OWENSBORO, Ky. (AP) - A fire that damaged a section of the
Owensboro Museum of Fine Art did not harm items in its collection,
including a French impressionist sculpture by Edward Degas.
The 30 firefighters at the scene simultaneously fought the blaze
in the John Hampden Smith House section while removing valuable art
pieces.
"We removed a piece first thing that's supposed to be worth $1
million," Fire Chief Fred Hina said. "We carried out 10 to 12
large pieces along with other smaller ones."
The fire appeared to have begun Friday around 2 p.m. while
roofers were working on the Smith section, said Assistant Fire
Chief Ronnie Heep.
"It was my understanding that they were using a torch up
there," Heep said. "That's certainly been known to cause fires in
the past." The official cause is still under investigation.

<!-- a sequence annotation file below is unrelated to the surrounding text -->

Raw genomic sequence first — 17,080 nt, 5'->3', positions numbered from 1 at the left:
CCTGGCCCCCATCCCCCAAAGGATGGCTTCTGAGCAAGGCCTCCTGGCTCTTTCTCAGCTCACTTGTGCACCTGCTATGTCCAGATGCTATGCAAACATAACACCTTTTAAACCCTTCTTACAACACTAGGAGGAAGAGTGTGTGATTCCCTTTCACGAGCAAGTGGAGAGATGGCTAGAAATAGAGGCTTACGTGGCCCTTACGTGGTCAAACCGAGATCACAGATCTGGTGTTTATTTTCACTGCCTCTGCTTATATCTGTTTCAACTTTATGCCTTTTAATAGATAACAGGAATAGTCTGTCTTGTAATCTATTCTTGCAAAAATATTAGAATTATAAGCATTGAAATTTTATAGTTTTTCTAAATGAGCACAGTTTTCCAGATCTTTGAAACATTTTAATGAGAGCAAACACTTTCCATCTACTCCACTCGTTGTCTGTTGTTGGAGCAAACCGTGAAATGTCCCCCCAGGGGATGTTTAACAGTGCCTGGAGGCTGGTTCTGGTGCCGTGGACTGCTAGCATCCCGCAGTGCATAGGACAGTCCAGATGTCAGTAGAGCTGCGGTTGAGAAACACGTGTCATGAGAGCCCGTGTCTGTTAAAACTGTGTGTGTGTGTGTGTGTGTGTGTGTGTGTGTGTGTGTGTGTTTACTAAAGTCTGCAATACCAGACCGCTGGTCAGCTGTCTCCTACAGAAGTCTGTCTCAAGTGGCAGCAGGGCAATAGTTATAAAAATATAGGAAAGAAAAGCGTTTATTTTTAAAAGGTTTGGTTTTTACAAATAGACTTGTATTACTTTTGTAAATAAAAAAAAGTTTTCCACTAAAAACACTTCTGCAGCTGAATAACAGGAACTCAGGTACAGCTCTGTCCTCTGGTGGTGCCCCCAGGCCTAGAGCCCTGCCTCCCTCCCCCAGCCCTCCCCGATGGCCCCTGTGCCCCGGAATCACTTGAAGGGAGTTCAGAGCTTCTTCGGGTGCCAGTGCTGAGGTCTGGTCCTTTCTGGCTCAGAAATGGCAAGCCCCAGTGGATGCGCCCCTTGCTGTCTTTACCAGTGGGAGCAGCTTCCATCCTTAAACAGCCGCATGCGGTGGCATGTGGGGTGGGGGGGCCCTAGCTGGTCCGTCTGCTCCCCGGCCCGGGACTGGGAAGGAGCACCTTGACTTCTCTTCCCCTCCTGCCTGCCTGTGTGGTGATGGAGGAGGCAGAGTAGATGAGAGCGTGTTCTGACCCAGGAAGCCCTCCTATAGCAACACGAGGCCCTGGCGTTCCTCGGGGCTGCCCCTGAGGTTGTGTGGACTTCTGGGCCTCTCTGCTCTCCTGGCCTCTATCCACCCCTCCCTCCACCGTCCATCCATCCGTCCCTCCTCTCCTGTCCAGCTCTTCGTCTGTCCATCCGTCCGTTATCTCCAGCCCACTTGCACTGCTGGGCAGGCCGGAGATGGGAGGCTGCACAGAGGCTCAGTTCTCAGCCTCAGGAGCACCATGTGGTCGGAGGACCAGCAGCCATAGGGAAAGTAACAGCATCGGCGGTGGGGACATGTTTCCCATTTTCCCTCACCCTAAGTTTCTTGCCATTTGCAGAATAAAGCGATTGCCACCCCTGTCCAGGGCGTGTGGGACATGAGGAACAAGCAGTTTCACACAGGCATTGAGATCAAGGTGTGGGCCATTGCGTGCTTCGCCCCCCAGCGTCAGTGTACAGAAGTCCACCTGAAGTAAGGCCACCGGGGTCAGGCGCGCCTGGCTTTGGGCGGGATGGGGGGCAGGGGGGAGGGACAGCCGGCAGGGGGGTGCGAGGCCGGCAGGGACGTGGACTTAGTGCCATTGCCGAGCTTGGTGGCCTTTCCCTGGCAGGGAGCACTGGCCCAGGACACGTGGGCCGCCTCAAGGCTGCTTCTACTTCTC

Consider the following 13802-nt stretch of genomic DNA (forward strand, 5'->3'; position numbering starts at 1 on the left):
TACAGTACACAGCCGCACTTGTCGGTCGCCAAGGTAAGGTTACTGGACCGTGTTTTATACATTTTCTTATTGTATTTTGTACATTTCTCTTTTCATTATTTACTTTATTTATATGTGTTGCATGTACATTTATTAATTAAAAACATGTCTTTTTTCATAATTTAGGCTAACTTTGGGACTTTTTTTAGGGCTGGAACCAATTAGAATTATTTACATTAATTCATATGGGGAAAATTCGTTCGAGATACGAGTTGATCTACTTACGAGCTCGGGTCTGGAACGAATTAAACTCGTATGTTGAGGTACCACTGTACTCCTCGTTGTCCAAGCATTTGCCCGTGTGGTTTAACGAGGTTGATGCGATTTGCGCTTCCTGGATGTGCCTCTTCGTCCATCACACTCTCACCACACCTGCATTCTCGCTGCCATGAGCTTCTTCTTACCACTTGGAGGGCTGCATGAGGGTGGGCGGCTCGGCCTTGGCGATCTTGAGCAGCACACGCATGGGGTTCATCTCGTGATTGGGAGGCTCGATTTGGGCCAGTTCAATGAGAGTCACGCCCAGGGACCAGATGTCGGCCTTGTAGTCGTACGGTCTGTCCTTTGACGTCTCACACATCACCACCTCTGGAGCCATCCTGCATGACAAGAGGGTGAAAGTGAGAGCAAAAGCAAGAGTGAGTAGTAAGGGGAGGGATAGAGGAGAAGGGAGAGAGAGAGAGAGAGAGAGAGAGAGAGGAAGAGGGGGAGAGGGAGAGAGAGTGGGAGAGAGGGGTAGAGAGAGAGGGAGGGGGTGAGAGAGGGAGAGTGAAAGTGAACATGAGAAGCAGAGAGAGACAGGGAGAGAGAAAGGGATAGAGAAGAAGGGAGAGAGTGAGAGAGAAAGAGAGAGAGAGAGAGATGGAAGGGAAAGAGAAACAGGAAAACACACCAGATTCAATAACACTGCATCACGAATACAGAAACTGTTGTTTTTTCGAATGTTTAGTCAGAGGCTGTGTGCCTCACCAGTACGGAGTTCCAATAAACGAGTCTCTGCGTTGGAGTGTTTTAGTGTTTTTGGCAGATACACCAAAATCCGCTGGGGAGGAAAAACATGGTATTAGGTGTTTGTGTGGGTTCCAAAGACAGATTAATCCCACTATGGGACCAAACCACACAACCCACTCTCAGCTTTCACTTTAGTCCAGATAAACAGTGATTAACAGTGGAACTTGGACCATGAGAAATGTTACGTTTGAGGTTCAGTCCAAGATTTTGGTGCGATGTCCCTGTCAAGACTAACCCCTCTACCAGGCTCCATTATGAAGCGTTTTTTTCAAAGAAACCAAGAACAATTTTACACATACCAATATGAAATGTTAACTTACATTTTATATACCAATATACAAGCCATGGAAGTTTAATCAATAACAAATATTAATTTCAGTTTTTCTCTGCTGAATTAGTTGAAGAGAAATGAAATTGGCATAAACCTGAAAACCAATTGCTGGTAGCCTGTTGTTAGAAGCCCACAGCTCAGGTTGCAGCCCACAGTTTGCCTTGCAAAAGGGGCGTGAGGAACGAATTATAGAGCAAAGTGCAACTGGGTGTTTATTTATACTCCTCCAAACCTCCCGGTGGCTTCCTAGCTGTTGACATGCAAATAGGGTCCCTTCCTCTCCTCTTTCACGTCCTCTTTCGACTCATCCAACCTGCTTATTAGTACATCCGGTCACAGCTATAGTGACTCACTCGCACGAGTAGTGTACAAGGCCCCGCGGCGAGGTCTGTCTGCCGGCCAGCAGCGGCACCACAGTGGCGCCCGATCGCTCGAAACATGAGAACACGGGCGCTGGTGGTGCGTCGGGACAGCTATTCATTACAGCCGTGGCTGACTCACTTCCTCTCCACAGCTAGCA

Employees for the roofing company, Bruce's Tri-State Roofing and
Sheet Metal, declined to comment.
"It's a complete and total loss to the roof and attic," Heep
said. "There was smoke and water damage to the first and second
floor. Roughly 99 percent of the exhibits were moved with no harm
done to them."
Hina said firefighters attacked the blaze from the inside,
instead of the top, to minimize water damage to the art.
Battalion Chief Steve Leonard said conditions were so bad at one
point that firefighters inside were signaled to evacuate.
"We decided to go from an offense attack to a defense attack,"
Leonard said. "We regrouped outside and made one more attack from
the interior and that was successful."
An hour passed before the fire came under control, Heep said.
"These guys rarely have to come out, but when they do, they do
a good job," city manager Ron Payne said. "They saved a lot of
art. They fought this right."

(Copyright 2003 by The Associated Press. All Rights Reserved.)